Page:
Local & International (ongoing)

An ongoing exploration into sustainable materials and coracles as an offering to audiences in landscape

I’ve been fascinated by coracles for years and I think they are the perfect metaphor for a sustainable and creative way of living, I’m interested in them as a vehicle for an audience experience that allows one person at a time access to a space and a moment in which to be alone in the vastness of an epic landscape, to consider their place in it all, building on my explorations with Raft and Chalk Coracle.

Coracles are a truly sustainable and indigenous craft – found in many countries around the world they are used for fishing and transportation, and are made from locally sourced materials and with local techniques. Historically they are associated with spiritual pilgrimage – Irish monks travelled thousands of miles across the ocean in curraghs, a similar structure. Their design varies in each place to meet the particular demands of the watercourse the boat will be used on and the material they are made from. Their use dates back around 5000 years, possibly more- since the materials they are made from are fully biodegradable earlier models will have returned to the soil by now so we may never know how far their usage stretches back.  Welsh coracles (Cwrwg or Cwrgwl) are typically made from willow, ash or hazel, with an animal hide cover, and are used on rivers for fishing and crossing. Irish curraghs are designed for sea-faring and have sailed as far as from Ireland to Newfoundland. In Iran, giant coracles (quffa) ferried goods and groups of people, and in Vietnam and India coracles are still used for transport, fishing, and river crossings. The little boats are notoriously difficult to control, and skill is needed to navigate through the waters, with the craft always at the mercy of where the current and tide wish to take it.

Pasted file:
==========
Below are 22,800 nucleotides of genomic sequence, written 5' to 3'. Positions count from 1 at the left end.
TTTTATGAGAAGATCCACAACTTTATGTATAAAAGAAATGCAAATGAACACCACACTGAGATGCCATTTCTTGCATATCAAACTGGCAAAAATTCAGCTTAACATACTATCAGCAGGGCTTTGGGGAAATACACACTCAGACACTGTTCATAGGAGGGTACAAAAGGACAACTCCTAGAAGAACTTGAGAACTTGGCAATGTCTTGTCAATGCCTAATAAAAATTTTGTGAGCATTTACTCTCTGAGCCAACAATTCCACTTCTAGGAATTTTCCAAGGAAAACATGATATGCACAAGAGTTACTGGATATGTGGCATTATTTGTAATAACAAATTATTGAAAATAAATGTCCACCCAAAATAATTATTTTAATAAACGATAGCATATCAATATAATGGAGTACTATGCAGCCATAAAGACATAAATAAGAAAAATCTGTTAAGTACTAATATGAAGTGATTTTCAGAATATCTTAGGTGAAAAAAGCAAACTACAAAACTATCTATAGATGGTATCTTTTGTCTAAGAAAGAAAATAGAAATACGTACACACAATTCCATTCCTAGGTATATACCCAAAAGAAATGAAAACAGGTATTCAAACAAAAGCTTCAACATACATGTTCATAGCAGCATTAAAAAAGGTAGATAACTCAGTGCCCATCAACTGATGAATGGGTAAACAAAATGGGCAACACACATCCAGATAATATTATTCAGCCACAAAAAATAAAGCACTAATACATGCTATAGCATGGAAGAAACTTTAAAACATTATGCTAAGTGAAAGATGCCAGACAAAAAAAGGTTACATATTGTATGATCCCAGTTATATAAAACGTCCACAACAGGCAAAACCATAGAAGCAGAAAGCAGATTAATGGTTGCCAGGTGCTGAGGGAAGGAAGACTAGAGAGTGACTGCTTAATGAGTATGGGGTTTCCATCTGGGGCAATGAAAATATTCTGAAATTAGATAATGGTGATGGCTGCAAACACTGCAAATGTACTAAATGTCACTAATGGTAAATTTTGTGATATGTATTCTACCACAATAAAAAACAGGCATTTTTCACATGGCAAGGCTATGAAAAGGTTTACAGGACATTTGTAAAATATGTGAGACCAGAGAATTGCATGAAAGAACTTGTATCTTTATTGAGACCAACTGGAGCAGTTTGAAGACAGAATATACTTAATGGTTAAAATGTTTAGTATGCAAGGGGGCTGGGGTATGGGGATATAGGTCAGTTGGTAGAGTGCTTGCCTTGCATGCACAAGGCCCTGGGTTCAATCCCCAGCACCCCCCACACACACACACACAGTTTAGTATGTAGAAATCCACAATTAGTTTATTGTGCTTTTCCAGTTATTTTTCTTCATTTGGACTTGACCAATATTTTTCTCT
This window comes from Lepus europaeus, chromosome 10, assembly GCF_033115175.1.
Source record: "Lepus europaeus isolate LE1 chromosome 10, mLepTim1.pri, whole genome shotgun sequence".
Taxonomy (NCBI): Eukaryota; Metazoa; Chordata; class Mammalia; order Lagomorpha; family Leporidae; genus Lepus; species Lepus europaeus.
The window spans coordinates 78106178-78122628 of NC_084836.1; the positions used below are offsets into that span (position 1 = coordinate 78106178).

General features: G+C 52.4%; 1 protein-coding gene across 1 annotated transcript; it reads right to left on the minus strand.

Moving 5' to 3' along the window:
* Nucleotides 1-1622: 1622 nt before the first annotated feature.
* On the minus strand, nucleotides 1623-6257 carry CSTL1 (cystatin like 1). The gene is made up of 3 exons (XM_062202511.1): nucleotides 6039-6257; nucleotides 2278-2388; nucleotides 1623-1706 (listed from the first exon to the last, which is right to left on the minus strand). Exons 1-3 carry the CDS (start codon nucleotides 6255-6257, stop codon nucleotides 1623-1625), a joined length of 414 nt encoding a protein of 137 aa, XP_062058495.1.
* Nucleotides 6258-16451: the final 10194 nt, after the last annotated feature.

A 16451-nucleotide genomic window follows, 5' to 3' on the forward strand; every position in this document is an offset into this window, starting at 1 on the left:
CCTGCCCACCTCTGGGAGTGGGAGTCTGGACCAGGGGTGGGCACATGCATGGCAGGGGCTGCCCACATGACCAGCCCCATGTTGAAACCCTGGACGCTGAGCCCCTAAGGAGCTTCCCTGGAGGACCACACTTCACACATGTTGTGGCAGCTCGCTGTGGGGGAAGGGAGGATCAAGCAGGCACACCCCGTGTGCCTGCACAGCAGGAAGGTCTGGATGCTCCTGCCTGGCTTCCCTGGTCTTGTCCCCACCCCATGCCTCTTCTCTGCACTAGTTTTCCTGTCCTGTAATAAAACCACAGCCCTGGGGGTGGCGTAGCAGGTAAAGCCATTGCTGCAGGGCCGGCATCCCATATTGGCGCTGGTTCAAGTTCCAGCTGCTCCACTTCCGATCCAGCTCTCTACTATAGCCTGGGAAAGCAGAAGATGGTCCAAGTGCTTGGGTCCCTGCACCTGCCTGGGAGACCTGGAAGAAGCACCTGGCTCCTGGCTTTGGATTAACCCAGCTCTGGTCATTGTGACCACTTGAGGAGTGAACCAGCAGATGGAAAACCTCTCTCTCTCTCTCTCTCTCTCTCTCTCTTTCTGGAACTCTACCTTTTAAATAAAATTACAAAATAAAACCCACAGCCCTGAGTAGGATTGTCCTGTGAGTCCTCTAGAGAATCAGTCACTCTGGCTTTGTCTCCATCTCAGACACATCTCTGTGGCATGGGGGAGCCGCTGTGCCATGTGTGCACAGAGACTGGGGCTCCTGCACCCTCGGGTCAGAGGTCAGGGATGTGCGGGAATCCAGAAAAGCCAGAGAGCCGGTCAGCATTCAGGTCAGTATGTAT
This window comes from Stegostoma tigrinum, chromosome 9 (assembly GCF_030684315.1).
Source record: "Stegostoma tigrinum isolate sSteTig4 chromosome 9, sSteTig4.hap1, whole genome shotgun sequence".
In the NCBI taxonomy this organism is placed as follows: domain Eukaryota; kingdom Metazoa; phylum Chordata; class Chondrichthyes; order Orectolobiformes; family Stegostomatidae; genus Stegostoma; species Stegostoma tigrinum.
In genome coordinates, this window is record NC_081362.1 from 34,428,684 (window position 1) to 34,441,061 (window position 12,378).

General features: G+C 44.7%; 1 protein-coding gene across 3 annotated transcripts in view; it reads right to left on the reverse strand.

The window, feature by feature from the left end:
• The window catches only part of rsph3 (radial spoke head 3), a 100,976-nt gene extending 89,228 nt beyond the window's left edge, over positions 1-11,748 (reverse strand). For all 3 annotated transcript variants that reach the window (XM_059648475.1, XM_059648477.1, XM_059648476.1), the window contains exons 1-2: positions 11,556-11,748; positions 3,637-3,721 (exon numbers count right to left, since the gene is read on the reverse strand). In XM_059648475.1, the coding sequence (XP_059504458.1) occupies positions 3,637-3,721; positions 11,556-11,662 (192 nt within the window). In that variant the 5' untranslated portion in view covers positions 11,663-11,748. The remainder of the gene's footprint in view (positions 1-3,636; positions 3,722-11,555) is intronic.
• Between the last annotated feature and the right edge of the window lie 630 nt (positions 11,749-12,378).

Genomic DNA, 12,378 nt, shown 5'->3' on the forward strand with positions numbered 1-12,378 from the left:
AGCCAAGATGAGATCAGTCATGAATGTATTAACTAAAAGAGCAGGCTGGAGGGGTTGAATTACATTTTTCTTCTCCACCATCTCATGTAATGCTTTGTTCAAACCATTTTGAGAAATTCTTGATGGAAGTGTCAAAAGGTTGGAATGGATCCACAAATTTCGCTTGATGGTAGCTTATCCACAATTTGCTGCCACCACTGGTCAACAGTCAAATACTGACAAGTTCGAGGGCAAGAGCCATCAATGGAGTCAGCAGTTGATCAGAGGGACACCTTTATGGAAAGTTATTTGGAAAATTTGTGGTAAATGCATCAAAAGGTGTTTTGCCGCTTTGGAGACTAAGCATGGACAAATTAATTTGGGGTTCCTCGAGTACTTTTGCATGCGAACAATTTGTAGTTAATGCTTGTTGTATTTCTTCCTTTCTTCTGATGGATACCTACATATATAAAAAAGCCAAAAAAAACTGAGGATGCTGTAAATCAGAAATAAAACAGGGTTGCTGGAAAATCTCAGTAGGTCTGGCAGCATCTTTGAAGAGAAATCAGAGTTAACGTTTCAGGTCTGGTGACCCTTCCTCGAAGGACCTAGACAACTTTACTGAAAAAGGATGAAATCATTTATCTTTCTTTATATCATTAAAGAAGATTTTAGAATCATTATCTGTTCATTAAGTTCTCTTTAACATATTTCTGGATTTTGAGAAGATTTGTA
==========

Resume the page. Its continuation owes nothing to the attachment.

Modern versions use a calico cover with a coating of bitumen for waterproofing, and I’m researching whether a seaweed based material might work as a waterproof coating instead of using extracted fossil fuel.

I am interested in the situation of the human in a craft that is beyond their control, surrendering to the whims of the tides and currents, and in the nest-like shape of these rod-made boats of natural materials.

My most recent coracle build uses local willow, and experiments with lime bast lashing, an elm bark mat, and a hemp cover. More images to follow!